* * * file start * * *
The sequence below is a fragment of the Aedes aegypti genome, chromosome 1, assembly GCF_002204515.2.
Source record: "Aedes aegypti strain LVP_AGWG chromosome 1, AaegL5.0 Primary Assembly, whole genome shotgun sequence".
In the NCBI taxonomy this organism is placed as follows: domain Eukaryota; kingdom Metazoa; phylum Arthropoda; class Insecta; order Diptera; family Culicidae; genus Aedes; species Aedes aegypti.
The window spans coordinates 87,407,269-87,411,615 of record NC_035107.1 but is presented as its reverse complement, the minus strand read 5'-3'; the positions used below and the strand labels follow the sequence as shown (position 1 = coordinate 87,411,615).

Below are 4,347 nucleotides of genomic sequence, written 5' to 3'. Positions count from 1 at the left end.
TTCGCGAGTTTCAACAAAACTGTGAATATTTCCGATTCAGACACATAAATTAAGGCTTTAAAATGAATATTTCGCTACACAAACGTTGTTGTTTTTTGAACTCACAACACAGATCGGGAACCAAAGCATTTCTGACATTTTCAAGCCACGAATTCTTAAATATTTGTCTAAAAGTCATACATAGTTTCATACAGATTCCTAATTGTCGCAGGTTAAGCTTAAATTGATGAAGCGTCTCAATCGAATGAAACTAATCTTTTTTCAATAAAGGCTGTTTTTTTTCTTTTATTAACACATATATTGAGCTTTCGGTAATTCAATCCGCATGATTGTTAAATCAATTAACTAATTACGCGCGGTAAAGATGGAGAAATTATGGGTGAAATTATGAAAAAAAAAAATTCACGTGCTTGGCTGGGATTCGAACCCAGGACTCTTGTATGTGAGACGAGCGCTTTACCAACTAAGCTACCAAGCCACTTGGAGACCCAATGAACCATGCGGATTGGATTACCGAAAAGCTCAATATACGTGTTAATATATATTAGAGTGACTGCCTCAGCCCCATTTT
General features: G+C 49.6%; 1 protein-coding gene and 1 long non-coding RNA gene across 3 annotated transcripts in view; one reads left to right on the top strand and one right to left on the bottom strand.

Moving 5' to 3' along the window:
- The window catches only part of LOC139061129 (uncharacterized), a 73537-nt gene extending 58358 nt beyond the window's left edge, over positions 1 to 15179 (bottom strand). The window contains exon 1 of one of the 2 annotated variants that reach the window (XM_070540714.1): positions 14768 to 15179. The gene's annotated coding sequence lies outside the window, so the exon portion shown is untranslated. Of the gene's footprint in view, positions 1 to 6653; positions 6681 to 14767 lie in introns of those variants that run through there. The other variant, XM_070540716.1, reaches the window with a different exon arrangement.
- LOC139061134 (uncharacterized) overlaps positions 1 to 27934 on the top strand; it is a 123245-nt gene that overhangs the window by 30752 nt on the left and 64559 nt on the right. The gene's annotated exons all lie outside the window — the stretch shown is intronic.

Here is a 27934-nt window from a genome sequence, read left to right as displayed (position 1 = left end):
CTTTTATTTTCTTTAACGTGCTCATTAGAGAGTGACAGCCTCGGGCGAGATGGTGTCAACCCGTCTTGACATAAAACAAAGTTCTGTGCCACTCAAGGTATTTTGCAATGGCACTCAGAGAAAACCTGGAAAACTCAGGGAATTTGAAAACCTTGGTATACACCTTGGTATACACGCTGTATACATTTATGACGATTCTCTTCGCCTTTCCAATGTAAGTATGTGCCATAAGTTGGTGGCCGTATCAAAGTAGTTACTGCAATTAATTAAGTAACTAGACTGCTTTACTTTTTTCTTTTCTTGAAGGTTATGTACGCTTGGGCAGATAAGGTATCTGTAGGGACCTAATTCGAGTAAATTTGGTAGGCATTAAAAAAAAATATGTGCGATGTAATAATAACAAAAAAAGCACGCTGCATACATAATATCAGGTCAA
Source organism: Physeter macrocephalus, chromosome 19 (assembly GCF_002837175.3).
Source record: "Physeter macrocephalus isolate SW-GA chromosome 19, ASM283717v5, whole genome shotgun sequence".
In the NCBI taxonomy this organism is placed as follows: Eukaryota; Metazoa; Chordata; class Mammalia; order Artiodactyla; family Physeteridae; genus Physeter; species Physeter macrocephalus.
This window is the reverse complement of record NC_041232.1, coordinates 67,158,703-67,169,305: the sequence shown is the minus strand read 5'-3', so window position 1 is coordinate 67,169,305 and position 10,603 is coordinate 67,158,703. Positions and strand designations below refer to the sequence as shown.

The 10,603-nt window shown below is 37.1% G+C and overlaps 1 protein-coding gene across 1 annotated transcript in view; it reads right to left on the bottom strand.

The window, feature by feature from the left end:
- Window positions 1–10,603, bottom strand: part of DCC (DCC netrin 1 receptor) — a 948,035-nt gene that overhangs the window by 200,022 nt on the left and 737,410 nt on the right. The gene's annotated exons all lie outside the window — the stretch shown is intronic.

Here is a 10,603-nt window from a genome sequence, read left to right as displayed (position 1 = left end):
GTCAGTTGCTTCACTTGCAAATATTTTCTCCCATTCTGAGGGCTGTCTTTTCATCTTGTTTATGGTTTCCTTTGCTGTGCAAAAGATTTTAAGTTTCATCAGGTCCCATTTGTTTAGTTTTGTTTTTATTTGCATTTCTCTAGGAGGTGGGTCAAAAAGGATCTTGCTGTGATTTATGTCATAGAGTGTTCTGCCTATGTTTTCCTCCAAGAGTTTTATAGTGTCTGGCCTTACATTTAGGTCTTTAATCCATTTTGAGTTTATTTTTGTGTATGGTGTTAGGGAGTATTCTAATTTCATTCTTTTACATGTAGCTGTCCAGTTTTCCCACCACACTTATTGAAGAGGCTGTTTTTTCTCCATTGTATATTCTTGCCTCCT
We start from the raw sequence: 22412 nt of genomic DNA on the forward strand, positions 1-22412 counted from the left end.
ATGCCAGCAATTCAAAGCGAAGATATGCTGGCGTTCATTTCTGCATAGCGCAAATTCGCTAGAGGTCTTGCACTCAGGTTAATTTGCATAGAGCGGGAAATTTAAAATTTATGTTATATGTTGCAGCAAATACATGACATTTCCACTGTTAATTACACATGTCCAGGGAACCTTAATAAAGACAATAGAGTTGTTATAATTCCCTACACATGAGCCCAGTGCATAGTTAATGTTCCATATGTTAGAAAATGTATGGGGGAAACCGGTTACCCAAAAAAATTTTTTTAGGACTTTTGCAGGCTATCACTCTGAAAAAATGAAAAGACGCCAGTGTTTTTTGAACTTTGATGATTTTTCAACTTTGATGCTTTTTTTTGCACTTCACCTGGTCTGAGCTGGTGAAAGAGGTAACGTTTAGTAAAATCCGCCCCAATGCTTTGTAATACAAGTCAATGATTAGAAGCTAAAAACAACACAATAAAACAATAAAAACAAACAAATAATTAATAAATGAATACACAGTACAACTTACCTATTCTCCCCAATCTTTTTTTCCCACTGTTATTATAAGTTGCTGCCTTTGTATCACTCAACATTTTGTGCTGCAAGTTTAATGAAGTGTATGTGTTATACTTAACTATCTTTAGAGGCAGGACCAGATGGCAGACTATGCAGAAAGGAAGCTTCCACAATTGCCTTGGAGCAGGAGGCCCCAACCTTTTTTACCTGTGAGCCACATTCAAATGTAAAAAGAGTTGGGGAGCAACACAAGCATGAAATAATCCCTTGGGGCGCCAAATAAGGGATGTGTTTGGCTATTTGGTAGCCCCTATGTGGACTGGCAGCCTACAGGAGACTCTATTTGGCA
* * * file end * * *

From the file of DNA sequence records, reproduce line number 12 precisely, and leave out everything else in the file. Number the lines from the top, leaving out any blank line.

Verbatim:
CTTTTATTTTCTTTAACGTGCTCATTAGAGAGTGACAGCCTCGGGCGAGATGGTGTCAACCCGTCTTGACATAAAACAAAGTTCTGTGCCACTCAAGGTATTTTGCAATGGCACTCAGAGAAAACCTGGAAAACTCAGGGAATTTGAAAACCTTGGTATACACCTTGGTATACACGCTGTATACATTTATGACGATTCTCTTCGCCTTTCCAATGTAAGTATGTGCCATAAGTTGGTGGCCGTATCAAAGTAGTTACTGCAATTAATTAAGTAACTAGACTGCTTTACTTTTTTCTTTTCTTGAAGGTTATGTACGCTTGGGCAGATAAGGTATCTGTAGGGACCTAATTCGAGTAAATTTGGTAGGCATTAAAAAAAAATATGTGCGATGTAATAATAACAAAAAAAGCACGCTGCATACATAATATCAGGTCAA